The most outrageous pursuit of a whistle-blower was conducted against Thomas Drake, who determined that NSA eavesdroppers were squandering hundreds of millions of dollars on failed programs while ignoring privacy issues. Mr. Drake took his issues to the IGs at the NSA and the Pentagon, and to the congressional intelligence committees. After failing in these efforts, Mr. Drake turned to a reporter from The Baltimore Sun. As a result, Mr. Drake faced 10 felony charges involving mishandling of classified information and obstruction of justice, which a judge wisely dismissed.
The case of Bradley Manning demonstrates the mindset of the Obama administration and the mainstream media. Although Mr. Manning has entered a plea of guilty to charges that would give him a 20-year prison sentence, the government is pursuing a charge of aiding the enemy, which would mean a life sentence. The government has ignored the Sixth Amendment's guarantee of a "speedy and public trial"; Mr. Manning's trial began June 3, nearly three years after his arrest. The military handling of Mr. Manning, particularly its imposition of unconscionable solitary confinement, has amounted to abuse and is in violation of the Eighth Amendment's prohibition of "cruel and unusual punishment." The scant coverage of the trial in the press is another example of the marginalization of a whistle-blower.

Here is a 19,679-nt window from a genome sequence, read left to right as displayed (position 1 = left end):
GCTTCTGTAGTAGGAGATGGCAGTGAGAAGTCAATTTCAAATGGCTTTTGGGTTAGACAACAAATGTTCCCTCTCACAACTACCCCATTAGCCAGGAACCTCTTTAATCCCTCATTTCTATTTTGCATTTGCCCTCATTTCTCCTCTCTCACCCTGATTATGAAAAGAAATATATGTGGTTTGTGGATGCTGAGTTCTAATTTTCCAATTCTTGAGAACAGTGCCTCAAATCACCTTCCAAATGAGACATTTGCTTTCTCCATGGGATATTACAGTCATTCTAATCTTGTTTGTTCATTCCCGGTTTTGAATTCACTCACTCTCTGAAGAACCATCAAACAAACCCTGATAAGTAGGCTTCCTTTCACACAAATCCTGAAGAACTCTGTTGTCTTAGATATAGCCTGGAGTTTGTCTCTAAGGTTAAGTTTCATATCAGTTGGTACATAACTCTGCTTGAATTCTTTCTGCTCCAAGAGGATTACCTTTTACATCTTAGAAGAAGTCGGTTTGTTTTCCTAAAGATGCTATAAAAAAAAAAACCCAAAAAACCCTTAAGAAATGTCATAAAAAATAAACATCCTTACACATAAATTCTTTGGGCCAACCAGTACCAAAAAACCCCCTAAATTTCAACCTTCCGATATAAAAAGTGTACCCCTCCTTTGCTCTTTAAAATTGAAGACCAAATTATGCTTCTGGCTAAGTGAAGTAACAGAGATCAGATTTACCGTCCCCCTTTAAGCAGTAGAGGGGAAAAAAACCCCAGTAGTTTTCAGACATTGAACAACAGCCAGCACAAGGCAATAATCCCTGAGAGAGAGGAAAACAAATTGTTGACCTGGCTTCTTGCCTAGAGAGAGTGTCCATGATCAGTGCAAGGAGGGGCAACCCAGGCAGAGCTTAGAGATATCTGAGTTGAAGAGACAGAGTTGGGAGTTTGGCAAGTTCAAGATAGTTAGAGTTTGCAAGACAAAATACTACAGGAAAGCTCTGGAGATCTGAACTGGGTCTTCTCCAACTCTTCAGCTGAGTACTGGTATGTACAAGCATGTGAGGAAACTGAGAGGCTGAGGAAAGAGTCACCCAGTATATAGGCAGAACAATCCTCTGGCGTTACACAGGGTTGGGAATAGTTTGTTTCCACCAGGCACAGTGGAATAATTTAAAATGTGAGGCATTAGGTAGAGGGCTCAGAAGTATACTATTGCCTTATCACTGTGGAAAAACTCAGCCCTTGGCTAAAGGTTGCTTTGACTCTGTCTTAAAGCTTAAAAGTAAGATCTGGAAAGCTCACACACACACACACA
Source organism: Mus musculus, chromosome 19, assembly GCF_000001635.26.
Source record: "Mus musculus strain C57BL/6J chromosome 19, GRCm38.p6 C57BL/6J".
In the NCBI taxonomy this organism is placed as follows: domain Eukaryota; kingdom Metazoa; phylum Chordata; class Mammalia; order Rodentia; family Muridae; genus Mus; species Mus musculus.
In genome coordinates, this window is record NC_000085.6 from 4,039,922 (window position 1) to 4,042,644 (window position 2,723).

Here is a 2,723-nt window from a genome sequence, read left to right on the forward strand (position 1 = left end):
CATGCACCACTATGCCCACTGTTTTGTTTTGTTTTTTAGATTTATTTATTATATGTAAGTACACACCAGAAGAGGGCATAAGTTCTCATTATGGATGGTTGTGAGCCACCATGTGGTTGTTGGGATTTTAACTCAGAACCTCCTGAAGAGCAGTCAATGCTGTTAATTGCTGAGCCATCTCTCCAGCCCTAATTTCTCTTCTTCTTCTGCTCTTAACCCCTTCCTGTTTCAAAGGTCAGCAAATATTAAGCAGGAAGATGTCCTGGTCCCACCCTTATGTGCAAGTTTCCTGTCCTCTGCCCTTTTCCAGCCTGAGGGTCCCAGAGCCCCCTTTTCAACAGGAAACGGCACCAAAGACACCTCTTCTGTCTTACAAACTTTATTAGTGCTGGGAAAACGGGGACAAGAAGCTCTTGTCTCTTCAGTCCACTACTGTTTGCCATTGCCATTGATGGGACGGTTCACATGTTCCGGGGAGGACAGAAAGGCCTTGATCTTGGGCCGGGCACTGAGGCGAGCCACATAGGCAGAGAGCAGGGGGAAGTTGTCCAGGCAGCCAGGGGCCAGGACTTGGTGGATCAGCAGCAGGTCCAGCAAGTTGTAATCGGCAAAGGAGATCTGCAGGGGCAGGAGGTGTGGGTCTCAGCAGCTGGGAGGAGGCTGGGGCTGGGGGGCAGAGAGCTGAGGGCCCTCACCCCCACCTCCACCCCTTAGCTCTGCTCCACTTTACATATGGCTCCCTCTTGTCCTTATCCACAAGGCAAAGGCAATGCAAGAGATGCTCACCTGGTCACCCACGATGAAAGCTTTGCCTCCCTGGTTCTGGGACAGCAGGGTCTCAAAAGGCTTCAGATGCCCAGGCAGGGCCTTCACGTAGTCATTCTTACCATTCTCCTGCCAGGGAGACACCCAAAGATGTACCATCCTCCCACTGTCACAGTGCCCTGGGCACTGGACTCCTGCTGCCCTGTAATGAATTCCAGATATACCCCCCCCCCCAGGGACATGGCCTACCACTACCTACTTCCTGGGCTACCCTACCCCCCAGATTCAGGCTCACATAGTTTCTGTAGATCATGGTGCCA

The absence of checks and balances in the national security system has virtually assured the abuse of power that has taken place. Congress has acquiesced in the questionable actions of both the Bush and Obama administrations since 2001, permitting foreign policy to be the sole preserve of the executive branch and not the shared responsibility of the president and the Congress. Congressional intelligence committees have become advocates for the CIA instead of rigorous watchdogs.
Since the Vietnam War, we have observed a system of judicial tolerance, with the Supreme Court only intervening on foreign policy matters to endorse the policies and powers of the president. This deferential attitude toward the White House has resulted in an absence of judicial scrutiny of illegalities, including warrantless eavesdropping and the destruction of the torture tapes at the CIA. Tellingly, the destroyer of the 92 videotapes of interrogations, Jose Rodriguez, who ignored a White House order not to destroy the tapes and should have faced at least obstruction of justice charges, has published a book sanctioned by the CIA that maligns the OIG for a "holier-than-thou attitude and the prosecutorial ways they routinely treated fellow CIA employees."